Now, I’m not here to take away your coffee, alcohol, or the other treats you enjoy. As a coach, I rarely suggest removing something completely. Simple adjustments and reductions are often enough to bring about significant change!
Overindulging at Social Events
Whenever I talk to my clients about social events, I always ask them the same question: ‘What are you looking forward to the most about that event?’. And the answers are generally the same; they’re looking forward to seeing their friends and celebrating the day. It’s the people that you’re truly going to a social event for, not the cookies, crisps, or alcohol. When put into this perspective, it becomes a lot easier to approach avoiding the overindulging and consuming of extra calories.
Think about what you normally consume at an event -- Do you have seconds? Is having dessert a must? Or that extra beer after dinner? Now consider how important these things are to you. If you love a second helping of a friend's famous BBQ, then skip dessert. If alcohol isn’t that important to you, then skip the drink and have some dessert (Want extra incentive not to drink that isn’t calorie counting related? Offer to be the Designated Driver at the event!). Focus on what is most important to you, and reduce or remove what isn’t.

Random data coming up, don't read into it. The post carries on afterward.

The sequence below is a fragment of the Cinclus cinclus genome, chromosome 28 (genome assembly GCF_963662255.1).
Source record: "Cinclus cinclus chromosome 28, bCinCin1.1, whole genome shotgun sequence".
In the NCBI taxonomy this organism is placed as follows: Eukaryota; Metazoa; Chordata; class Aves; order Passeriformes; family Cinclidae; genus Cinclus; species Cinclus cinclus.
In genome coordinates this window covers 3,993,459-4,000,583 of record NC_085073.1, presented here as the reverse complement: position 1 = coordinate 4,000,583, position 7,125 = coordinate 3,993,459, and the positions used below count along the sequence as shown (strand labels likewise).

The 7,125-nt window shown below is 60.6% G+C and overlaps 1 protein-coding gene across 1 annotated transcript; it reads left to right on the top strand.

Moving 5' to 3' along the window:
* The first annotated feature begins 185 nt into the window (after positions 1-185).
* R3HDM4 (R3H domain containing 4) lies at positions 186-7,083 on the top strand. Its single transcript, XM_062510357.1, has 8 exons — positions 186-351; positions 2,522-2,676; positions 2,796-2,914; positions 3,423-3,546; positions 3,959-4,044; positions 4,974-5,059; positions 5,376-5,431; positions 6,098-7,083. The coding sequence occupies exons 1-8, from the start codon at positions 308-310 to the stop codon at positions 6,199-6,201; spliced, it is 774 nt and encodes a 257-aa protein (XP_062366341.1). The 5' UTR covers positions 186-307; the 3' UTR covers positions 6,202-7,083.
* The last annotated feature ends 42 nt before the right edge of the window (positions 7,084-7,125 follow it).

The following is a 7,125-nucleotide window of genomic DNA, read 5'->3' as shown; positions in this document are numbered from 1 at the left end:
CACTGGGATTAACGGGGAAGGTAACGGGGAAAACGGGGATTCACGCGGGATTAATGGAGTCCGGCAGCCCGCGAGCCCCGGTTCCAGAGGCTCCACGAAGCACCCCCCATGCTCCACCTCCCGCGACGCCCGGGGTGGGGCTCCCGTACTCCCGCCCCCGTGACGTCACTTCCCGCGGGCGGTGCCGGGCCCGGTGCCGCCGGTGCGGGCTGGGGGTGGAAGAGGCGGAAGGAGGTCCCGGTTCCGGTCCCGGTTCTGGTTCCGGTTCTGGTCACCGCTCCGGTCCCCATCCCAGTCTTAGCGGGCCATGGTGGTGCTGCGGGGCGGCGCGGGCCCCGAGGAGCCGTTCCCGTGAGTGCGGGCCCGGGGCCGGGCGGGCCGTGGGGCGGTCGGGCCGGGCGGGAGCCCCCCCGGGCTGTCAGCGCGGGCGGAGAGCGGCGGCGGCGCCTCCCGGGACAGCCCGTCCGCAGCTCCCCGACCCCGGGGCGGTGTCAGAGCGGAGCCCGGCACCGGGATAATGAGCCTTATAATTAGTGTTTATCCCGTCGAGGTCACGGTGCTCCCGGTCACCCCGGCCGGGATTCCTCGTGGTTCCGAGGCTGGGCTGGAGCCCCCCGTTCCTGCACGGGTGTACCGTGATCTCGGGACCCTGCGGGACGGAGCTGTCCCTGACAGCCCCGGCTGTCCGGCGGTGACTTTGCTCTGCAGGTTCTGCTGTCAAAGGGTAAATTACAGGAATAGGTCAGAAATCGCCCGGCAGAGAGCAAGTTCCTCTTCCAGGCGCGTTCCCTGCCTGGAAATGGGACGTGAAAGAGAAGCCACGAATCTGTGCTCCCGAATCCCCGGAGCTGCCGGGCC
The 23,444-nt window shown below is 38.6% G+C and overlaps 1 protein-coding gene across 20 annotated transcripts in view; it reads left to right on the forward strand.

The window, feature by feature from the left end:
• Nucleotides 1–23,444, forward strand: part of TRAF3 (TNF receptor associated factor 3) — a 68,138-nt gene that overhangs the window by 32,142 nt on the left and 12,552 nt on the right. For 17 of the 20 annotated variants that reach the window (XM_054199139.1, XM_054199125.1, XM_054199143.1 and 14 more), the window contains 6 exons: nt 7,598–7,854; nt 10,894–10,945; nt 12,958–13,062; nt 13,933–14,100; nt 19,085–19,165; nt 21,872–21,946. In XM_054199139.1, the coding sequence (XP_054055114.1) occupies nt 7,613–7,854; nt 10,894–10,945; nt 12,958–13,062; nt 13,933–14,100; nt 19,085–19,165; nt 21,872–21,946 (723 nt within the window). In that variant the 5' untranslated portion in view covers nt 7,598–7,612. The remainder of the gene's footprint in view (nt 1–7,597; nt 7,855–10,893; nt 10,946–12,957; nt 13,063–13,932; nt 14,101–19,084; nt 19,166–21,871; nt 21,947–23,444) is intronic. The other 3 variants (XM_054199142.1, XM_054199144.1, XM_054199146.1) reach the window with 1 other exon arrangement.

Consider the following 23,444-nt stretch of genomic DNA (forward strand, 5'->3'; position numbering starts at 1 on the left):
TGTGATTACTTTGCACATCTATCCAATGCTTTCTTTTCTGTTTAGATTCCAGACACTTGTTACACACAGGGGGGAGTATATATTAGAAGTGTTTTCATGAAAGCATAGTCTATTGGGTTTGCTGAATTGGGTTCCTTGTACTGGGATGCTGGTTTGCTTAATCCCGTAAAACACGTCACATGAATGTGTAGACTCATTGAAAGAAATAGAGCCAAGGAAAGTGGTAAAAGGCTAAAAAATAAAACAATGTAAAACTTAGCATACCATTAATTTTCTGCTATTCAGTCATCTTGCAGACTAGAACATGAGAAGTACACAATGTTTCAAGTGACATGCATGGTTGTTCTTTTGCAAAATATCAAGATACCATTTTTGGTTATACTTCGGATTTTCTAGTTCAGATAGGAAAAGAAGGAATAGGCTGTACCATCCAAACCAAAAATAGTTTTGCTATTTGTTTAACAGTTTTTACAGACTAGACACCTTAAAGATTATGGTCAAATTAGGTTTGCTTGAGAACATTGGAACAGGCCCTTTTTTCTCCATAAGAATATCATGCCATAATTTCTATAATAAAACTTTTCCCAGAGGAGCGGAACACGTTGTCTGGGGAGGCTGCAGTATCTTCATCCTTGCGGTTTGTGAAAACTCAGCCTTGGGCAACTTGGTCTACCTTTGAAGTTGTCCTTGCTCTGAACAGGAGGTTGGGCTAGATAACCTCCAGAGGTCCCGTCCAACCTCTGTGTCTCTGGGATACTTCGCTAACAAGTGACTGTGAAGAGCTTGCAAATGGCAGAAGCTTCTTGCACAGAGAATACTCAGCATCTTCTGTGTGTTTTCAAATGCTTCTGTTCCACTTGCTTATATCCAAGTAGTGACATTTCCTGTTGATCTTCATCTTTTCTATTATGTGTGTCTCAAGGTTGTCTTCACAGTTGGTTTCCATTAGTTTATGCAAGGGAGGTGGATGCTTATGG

Skipping Meals and Intermittent Fasting
We are awake a lot longer than our ancestors thanks to electricity making our “daylight” hours last as long as we want, and as a result our eating window has increased. We’re eating throughout the day and snacking late into the evening. This puts extra pressure on our digestive system because it rarely has the 8-12 hour rest it needs.
Intermittent fasting doesn’t require skipping meals, only adjusting your eating times. Try reducing your eating window to 12 hours and take note of how you feel. If you're always forcing yourself to eat breakfast, then try skipping it. If you’re a late-night snacker, then try to cut off your snacks earlier in the evening. Everyone is different, and you need to listen to your body and do what feels good for you.